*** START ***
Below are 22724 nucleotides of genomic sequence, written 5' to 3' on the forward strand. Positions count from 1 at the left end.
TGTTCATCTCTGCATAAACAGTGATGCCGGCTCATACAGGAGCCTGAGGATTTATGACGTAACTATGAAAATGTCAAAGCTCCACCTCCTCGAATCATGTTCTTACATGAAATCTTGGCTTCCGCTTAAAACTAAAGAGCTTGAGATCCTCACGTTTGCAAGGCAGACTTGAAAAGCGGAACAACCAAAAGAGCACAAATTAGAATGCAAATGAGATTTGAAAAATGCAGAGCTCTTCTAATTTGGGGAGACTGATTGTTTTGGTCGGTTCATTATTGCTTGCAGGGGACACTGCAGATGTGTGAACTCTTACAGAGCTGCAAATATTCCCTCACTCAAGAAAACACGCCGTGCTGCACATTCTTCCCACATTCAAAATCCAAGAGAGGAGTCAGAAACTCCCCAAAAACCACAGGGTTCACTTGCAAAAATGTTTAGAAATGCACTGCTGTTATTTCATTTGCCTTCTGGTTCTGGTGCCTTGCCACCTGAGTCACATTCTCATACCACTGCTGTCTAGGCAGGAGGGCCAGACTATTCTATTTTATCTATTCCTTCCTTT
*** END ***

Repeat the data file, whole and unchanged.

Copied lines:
Below are 22724 nucleotides of genomic sequence, written 5' to 3' on the forward strand. Positions count from 1 at the left end.
TGTTCATCTCTGCATAAACAGTGATGCCGGCTCATACAGGAGCCTGAGGATTTATGACGTAACTATGAAAATGTCAAAGCTCCACCTCCTCGAATCATGTTCTTACATGAAATCTTGGCTTCCGCTTAAAACTAAAGAGCTTGAGATCCTCACGTTTGCAAGGCAGACTTGAAAAGCGGAACAACCAAAAGAGCACAAATTAGAATGCAAATGAGATTTGAAAAATGCAGAGCTCTTCTAATTTGGGGAGACTGATTGTTTTGGTCGGTTCATTATTGCTTGCAGGGGACACTGCAGATGTGTGAACTCTTACAGAGCTGCAAATATTCCCTCACTCAAGAAAACACGCCGTGCTGCACATTCTTCCCACATTCAAAATCCAAGAGAGGAGTCAGAAACTCCCCAAAAACCACAGGGTTCACTTGCAAAAATGTTTAGAAATGCACTGCTGTTATTTCATTTGCCTTCTGGTTCTGGTGCCTTGCCACCTGAGTCACATTCTCATACCACTGCTGTCTAGGCAGGAGGGCCAGACTATTCTATTTTATCTATTCCTTCCTTT